Posts tagged ‘Conservation’

Clear Gold

Michigan is proposing build a pipeline to drain 322 million litres of water from Lake Huron. Ontario hasn’t agreed to it yet, because the proposal doesn’t contain assurance that the water “will stay in the Great Lakes basin and be used efficiently.” Since moving water from the Great Lakes sounds a lot like the plan for solving Lake Mead’s problems without addressing the issues of wasted water.

The people murmuring about Water Wars are starting to look less and less crazy as time goes on.

Sarnia solved the issue of water conservation. They raised water prices and imposed watering restrictions, and a miraculous thing happened. “The water is so bloody expensive, that’s why people are not using it,” according to Coun. Anne Marie Gillis. They cut their water down to 81,000 cubic metres/day from the 181,000 it’s licensed to sell. So, to celebrate, they are begging people to waste more water, because the loss of revenue is putting them in the red.

Water is more valuable a resource than coal, oil, or gold. Three days without it and you die. Period. And as we start to watch folks around the world try to deal with their water shortages, it’s probably a good idea to look at our relationship to it. The average American uses 4500 litres of water per day (and I can’t imagine the Canadian numbers are much different—but if you know your food consumption in kilograms, you can calculate your water footprint). It’s not so surprising when you realize that it takes 200 litres to make 1kg of plastic, or that it requires 2-4 barrels of water to extract a barrel of oil from the tar sands. And then, of course, there’s food.

(more…)

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August 1, 2009 at 8:14 pm 1 comment

Ontario Energy Audit

If you or anyone you know lives in an old house, check out the ecoENERGY retrofit program. They just increased their grants by 25% (and if you’re in Ontario, the provincial government will double your grant payments), so even if you’re renting, i’m sure your landlord will be interested.  The grants totally covered the cost to insulate our walls and attic, and helped us replace our obsolete furnace with a high-efficiency one, so we’ll be laughing when we get our gas bill this winter. Plus, they’re letting us apply for an extension (but still sending the cheque for the work completed did so far), so hopefully we’ll be able to do more.

July 31, 2009 at 10:26 pm Leave a comment

Growing Bananas in -40 degree weather

The thing people always ask me when I say I’m on the 100 mile diet is, don’t you miss bananas? [Full disclosure: I can’t kick avocados, which have their tasty hooks in me] I was never that big on bananas, but I’ve tried unsuccessfully to start a dwarf variety from seed a few times (they can take up to 3 years to germinate). Amory B. Lovins (great name!) has done even better. He harvests full sized banana crops grown indoors in a -40 degree climate, without even heating the space. And the technology he used is 20 years old.

Watch this video. It’s not just about the bananas, it’s about intelligent energy-saving design, and it brought me back from the depths of GMO dispair last night.

Because I can’t endorse the Chevron PR ad preceding the vid, here’s a bonus image:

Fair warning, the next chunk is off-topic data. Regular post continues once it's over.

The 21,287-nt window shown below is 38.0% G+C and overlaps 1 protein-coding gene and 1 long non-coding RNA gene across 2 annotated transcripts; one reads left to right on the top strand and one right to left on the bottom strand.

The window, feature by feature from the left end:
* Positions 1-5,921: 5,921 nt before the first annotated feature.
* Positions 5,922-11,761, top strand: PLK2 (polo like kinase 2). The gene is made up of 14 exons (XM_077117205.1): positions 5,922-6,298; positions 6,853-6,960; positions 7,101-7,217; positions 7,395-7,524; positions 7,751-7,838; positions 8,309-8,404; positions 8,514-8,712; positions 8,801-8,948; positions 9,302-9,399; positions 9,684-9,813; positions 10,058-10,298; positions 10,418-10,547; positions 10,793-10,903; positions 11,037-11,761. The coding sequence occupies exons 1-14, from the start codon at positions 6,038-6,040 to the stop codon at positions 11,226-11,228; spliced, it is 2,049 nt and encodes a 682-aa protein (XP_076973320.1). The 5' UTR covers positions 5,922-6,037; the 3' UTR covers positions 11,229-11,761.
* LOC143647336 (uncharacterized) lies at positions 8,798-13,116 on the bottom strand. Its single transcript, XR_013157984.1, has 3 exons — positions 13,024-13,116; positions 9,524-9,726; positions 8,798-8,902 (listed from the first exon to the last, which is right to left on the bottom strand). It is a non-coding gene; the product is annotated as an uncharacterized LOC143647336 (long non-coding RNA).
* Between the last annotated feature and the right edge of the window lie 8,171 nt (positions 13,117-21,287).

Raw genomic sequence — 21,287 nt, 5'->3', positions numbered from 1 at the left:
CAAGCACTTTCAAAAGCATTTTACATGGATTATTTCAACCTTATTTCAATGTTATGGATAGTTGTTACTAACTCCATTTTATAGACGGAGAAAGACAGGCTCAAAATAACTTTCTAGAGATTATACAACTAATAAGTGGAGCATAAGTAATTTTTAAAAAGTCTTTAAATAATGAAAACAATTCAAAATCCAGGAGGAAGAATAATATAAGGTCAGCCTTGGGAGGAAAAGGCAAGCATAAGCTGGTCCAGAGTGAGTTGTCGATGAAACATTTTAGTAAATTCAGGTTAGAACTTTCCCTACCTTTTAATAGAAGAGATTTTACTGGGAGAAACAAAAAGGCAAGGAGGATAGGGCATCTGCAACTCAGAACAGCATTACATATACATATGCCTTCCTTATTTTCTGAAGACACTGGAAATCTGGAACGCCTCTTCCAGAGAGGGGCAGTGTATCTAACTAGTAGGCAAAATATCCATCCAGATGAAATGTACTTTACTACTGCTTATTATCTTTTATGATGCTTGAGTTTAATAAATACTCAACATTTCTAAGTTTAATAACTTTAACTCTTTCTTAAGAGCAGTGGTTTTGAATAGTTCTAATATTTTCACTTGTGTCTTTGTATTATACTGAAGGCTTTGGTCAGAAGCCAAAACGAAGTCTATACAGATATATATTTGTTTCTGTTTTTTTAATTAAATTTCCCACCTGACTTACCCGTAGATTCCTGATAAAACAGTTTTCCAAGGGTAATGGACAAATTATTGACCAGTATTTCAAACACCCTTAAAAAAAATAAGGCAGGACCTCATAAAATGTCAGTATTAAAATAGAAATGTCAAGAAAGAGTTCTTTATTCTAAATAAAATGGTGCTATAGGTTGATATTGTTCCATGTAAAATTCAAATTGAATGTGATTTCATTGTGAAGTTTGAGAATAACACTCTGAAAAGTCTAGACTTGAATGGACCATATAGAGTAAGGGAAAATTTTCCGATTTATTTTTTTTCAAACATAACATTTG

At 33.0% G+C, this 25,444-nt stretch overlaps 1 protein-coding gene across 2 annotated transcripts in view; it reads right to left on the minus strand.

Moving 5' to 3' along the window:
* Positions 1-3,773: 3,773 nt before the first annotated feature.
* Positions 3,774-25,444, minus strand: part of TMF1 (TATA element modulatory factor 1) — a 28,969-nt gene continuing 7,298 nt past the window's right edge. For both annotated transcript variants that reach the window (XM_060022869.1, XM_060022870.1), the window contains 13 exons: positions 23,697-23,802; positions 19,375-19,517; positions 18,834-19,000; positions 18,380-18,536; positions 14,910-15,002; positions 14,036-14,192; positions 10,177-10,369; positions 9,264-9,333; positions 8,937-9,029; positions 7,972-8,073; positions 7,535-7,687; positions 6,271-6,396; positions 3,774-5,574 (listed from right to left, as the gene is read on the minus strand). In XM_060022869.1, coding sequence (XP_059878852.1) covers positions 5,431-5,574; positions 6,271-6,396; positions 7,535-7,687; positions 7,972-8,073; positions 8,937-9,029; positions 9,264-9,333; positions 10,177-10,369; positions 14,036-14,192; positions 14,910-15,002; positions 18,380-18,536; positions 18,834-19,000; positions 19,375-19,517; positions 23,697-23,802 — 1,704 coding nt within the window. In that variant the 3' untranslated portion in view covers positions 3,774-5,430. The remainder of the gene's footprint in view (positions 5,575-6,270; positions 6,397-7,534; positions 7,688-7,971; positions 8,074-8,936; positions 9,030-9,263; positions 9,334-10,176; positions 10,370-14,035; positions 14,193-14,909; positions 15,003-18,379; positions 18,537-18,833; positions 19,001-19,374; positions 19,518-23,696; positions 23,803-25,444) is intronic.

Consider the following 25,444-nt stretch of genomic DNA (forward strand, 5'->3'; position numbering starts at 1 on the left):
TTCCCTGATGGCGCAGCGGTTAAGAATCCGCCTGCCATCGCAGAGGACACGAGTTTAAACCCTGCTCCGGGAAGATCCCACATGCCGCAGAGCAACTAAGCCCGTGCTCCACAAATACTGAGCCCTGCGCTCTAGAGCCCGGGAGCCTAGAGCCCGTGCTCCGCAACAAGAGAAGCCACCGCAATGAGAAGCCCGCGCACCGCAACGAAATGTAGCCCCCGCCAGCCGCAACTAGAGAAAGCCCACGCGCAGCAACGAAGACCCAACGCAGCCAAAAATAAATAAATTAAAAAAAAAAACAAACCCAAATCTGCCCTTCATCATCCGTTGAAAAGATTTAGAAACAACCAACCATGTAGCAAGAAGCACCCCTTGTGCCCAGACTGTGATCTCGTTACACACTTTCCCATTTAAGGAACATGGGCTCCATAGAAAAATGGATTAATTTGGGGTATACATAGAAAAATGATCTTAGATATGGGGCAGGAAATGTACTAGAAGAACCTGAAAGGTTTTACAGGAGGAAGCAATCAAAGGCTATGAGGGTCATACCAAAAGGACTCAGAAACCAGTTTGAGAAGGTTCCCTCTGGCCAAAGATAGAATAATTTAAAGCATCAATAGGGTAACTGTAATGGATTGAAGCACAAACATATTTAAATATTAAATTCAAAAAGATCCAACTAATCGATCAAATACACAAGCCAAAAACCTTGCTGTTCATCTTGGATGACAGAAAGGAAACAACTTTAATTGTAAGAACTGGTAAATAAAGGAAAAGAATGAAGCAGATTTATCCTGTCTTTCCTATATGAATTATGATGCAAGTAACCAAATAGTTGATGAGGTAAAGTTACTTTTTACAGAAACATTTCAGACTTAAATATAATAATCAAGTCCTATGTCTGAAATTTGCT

chevron bs

May 22, 2009 at 5:48 pm Leave a comment

Is Your Lawn Worth Someone’s Ability to Live?

How about desert produce?

According to this disturbing article, America’s largest reservoir is drying up. It’s really simple math: the amount of water being removed from Lake Mead every year excedes the amount being fed into it by the Colerado river.
photo by Tim Pearce

In 2008, the Scripps Institute of Oceanography issued a paper titled “When will Lake Mead go dry?” which set the odds of Lake Mead drying up by 2021 at 50-50. No more water, no more electricity, no more pumping power.

This is bad news for the million acres of crops being irrigated by the water source accross the U.S. and Mexico. Oh, and the tens of millions of people who depend upon the reservoir for their water supply, and the half-million homes that are powered by “its mighty Hoover Dam”.

How did this happen?

Well, for starters, there’s the farmers who flood arid farmland with water to grow rice (what?). There’s the fact that we depend on veggies grown in the desert (how much are those California strawberries worth to you?). And then there’s the fact that residents of desert communities maintain beautiful green grass lawns, and “golfers demand courses in areas where the temperature exceeds 100 degrees Fahrenheit”.

Is the status of a green lawn or the convenience of out-of-season food really worth “turning the tap off for 800,000 households”?

At least they’ve started “grass buyback” programs to convince people to consider drought-tolerant landscaping. They’re offering tax incentives to people who use pool covers. Lovely.

Of course, when Las Vegas residents tried to pass a bill to allow homeowners to install graywater systems, Southern Nevada Water Authority blocked it, saying that “legalizing graywater will cause people to use more fresh water and return less dirty water to the reclamation plant”. Sorry? It’s like the laws making rain barrels illegal.

Instead of considering a shift in thinking/lifestyle, the best solutions that the Big Thinkers could come up with for the problem are either to pump water in from eastern states or to de-salt seawater.

The power requirement for either proposal—desalting seawater or transporting water over great distance—is enormous. But if the only other alternative is a mass evacuation from the western United States, what other choice do we have?

Pardon me?

May 7, 2009 at 11:26 am 2 comments


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